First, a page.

E. Method of content selection
    Current cases  Student-selected topic   Assigned topic

3.  Written Assignment (H&P's, notes, papers, abstracts, etc.)
  A. Frequency of written assignment(s)?
    Weekly self-reflection both prompted and unprompted
  B. Format - What guidelines are set for the student's written work?
    To complete reflections and required project during the time of the course.
  C. Length of written assignment(s)?
    Abstract   Annotated bibliography   1 - 2 page paper   3+ page paper
  D. Are recent references required?   No    If yes, how are they selected?
  E. Method of content selection - e.g. student-selected, relate to cases, etc.?
    Weekly 1-2 page reflective write up on assigned reading. Potential books have been suggested but student may select another book with approval of course director.
  F. Audience - Who assesses the student's written performance?
    Peer Assessment     Faculty Assessment     Other

4.  Examination
    Oral   Written multiple choice   Written essay / short answer   OSCE

5.  Extra Course Activities
  What expectations do you have for the student to demonstrate participation in the elective (e.g. small group activities, seminars, thoughtful questions, providing resources, journal club, resident lecture attendance)?

6.  Additional Costs
  Please list any additional costs and/or purchases (books, materials, movies to watch, etc.) that are required for this course. Include an estimated total cost. If there are no additional costs, please enter "None".

7.  Other Modes of Evaluation
  Please explain below.

8.  If this course is an Acting Internship, please complete the following:
  A. Objectives for the AI should relate directly to the Entrustable Professional Activities (EPAs). Each AI should describe how the four key Year-4 EPAs that our school has identified as being Year-4 skills are assessed. The Year-4 objectives are:
1. Entering and discussing orders/prescriptions.
2. Give or receive patient handover to transition care responsibility.
3. Recognizing a patient requiring urgent or emergent care and initiating management.
4. Obtaining informed consent for tests and procedures.
Specify how the student will be given formative feedback on their clinical skills.

Year-4 students should demonstrate mastery of EPAs they developed in the clerkship year, including recommending and interpreting common diagnostic and screening tests, and performing general procedures of a physician. They should be able to demonstrate masterfully and independently skills they mastered in Years 2-3, including efficiently performing comprehensive admission-notes and succinct daily progress notes and perform accurate, concise, and hypothesis-driven clinical presentations, form clinical questions and retrieve evidence to advance patient care. They should be able to demonstrate basic understanding of and beginning mastery of collaborate as a member of the interprofessional team and identify system failures and contribute to a culture of safety improvement.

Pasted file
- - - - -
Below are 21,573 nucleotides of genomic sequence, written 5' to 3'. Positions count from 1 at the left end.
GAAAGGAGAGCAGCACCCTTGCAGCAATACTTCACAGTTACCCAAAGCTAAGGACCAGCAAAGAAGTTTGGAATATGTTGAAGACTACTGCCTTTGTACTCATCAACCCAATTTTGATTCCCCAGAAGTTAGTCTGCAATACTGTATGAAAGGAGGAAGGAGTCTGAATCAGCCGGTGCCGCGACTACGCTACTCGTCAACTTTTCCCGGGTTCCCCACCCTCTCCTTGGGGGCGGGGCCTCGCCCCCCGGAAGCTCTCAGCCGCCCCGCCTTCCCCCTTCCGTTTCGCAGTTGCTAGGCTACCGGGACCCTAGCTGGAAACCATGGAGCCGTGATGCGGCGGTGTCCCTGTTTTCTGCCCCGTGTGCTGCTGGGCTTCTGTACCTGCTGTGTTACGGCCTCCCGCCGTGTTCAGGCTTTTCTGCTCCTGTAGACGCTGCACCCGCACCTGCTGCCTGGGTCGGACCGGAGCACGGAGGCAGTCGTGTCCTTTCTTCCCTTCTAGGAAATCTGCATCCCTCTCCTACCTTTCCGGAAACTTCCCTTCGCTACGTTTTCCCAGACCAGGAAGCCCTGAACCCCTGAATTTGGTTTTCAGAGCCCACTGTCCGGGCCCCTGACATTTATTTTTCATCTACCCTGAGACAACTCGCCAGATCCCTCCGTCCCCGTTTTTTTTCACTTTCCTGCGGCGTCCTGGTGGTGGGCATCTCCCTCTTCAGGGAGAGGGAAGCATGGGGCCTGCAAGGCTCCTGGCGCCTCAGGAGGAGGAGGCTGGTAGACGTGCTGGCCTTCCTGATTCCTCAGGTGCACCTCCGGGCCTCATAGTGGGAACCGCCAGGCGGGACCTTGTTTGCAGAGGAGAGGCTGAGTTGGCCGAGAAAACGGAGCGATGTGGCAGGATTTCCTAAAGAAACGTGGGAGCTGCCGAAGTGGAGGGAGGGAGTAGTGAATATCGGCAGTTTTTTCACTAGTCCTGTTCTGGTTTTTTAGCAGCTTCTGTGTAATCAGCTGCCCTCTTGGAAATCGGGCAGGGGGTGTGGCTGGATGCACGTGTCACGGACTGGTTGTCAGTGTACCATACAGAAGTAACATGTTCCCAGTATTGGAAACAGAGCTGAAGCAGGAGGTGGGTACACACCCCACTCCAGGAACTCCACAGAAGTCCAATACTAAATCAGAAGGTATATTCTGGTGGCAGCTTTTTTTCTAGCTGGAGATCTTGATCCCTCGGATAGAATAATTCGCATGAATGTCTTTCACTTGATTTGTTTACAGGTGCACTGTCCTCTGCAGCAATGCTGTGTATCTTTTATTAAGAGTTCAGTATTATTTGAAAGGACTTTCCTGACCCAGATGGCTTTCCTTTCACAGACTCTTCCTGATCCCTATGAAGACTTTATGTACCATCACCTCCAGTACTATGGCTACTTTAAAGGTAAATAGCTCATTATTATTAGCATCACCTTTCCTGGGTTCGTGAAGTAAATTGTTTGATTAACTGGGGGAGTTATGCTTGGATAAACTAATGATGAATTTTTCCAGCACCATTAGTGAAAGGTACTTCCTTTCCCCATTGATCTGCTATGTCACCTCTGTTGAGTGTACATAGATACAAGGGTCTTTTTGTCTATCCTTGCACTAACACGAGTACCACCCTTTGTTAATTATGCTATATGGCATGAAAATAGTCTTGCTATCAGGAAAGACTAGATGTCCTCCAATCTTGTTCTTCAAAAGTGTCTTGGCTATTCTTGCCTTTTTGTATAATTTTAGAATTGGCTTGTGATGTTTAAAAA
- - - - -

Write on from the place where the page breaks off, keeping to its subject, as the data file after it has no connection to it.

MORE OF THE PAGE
List advanced clinical skills that a student will be assured an opportunity to practice.

How specifically will this AI build on developing skills from the clerkship year to prepare students for internship?

What opportunities will typically be available to all students who take this AI (procedures, required presentations, etc.)? What opportunities may be available based on patient load/presentation or student initiative (ie. Writing a case report)?

An AI should have expectation of a minimum of 32 hours per week of clinical responsibilities. Duty hours should be capped at ACGME limits for an intern, thus up to 24 hours followed by 4 hours of activities related to patient safety, education, and handoff. Students cannot work more than 80 hours per week averaged over 4 weeks. They can only have 1 day off in a 7-day work week with 8 hours off between shifts.

Clinical responsibilities will vary depending on specialty, but how is the student functioning with work commensurate to a PGY1 with an appropriate level of training?

How is the student demonstrating drawing clinical conclusions and/or developing a management plan and documentation as an intern would do?

How and by whom will midpoint feedback be provided to the student? How will you remediate deficiencies identified at midpoint?

Acting Internship students often seek letters of recommendation following their experience. How many different Faculty will work directly with the student and have knowledge of the student's abilities to detail in a written evaluation? Describe the degree of supervision and interaction with faculty vs. residents or other providers and how feedback will be obtained if more direct work is with residents or other providers.